America’s spy agencies are so focused on “mass surveillance” that they have missed clues about terrorist incidents, such as last year’s Boston Marathon bombing and an attempted attack on a jetliner on Christmas in 2009, former intelligence contractor Edward Snowden said Monday.
In an hour-long video discussion hosted by the South by Southwest music, film and technology conference in Austin, Snowden, who is living in asylum in an undisclosed location in Russia, asserted that the National Security Agency’s efforts to collect information in bulk have backfired.
“We’ve actually had a tremendous intelligence failure because . . . we’re monitoring everybody’s communications instead of suspects’ communications” — a situation, he asserts, that has “caused us to miss” intelligence.
Snowden, who faces criminal espionage charges for disclosing top-secret intelligence documents to several journalists, has prompted a global debate about surveillance and forced the U.S. government to be more transparent about once-classified programs.
His actions have drawn harsh criticism from senior U.S. officials, who contend that the leaks have put national security at risk, as well as approval from technologists and privacy advocates, who say the leaks have forced tech companies to make their systems more secure.
“Let me be clear about one thing,” said American Civil Liberties Union principal technologist Christopher Soghoian, one of two ACLU representatives who took part in the discussion with Snowden: “His disclosures have improved Internet security.”
Snowden, who was using a Google videoconferencing program that ran through seven proxy servers to mask his location, used much of his talk to urge companies and technologists to develop and adopt easier-to-use encryption. “It has to happen seamlessly,” he said.
Encryption, he said, enabled him to protect the information he took from the NSA, where he worked until last spring. U.S. officials “still have no idea of what documents were provided to journalists, what they have and don’t have,” he said, “because encryption works.”
He also said that neither the Chinese nor the Russian governments possess any of the information he took. Snowden spent a short time in Hong Kong before arriving in Moscow last year.
The intelligence failures Snowden alleged are not clear-cut. The Christmas 2009 bomb attempt involved a failure to connect and understand the information agencies possessed. In the Boston case, the FBI followed up on a tip from Russian authorities about a suspect but found insufficient grounds to open a criminal investigation.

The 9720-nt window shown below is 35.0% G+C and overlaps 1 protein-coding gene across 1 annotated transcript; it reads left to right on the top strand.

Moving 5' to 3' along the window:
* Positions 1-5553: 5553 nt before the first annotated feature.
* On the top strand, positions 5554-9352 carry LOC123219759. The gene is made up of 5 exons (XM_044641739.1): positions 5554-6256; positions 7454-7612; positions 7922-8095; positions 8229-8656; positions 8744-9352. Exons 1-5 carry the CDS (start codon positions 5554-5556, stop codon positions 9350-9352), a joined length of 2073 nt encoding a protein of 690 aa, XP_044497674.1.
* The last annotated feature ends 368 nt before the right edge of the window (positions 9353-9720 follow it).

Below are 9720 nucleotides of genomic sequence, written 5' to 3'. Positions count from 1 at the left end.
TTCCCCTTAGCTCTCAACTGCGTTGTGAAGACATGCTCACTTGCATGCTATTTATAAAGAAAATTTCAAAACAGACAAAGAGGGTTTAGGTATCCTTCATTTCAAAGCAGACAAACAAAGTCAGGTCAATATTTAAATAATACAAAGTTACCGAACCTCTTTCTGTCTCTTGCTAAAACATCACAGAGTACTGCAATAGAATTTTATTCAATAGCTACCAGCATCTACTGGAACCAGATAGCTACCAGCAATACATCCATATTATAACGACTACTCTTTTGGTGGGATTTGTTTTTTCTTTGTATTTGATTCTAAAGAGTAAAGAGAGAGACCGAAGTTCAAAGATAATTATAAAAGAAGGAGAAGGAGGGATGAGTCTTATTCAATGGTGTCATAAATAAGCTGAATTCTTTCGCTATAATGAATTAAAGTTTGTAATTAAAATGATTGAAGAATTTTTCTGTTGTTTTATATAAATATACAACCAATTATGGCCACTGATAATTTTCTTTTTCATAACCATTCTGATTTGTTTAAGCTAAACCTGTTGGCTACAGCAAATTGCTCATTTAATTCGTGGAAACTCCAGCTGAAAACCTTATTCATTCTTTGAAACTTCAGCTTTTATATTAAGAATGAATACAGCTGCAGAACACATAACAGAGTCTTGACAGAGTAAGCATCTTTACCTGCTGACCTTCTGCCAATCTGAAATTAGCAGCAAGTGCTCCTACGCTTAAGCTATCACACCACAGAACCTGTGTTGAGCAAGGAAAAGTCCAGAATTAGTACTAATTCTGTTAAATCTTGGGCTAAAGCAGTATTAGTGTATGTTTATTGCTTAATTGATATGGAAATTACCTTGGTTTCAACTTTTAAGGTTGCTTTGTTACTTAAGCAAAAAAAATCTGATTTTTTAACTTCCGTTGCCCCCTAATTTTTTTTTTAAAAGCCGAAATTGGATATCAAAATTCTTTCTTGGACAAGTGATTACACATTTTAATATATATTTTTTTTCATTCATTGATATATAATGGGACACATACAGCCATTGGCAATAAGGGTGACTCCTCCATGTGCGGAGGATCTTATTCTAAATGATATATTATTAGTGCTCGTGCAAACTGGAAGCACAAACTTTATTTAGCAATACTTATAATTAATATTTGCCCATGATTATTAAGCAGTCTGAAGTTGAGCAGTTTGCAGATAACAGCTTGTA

Gen. Keith B. Alexander, the outgoing director of the NSA, has vigorously defended the agency’s activities. “The press has articulated them as the villains, when what they’re doing is protecting this country and doing what we have asked them to do,” he told Congress last month. “And if they’ve made a mistake, we find out, oh, they reported that three years ago to the courts, to Congress and to the administration.”
The documents shared with journalists by Snowden, a youthful-looking 30-year-old, have resulted in reports about the NSA’s collection activities overseas and in the United States.
Last October, for example, The Washington Post reported that the NSA had infiltrated the overseas links between Google and Yahoo data centers. In the wake of that story, both companies rushed to say that they were encrypting the links between their data centers, and Yahoo announced that it would apply encryption by default to connections with users, something it had resisted for years.
If “you encrypt your hardware and your network,” Snowden said, “it becomes very difficult for any mass surveillance.” He added: “You’ll still be vulnerable to targeted surveillance. If there’s a warrant for you, the NSA will still get you.”
Said Soghoian: “The goal here isn’t to blind the NSA. It isn’t to stop the government from going after legitimate targets. The goal here is to make it so they cannot spy on innocent people [just] because they can.”
During the videoconference, an image of the U.S. Constitution provided a background for Snowden. The session was conducted by ACLU lawyer Ben Wizner, Snowden’s legal adviser.
Asked by Wizner whether the price he has paid for his disclosures has been worth it, Snowden said: “Regardless of what’s happening to me, this is something we have a right to know. I took an oath to support the Constitution, and I felt the Constitution was violated on a massive scale. The interpretation of the Constitution has been changed in secret from ‘no unreasonable search and seizure’ to: ‘Hey, any seizure is fine. Just don’t search it.’ That’s something the public ought to know about.”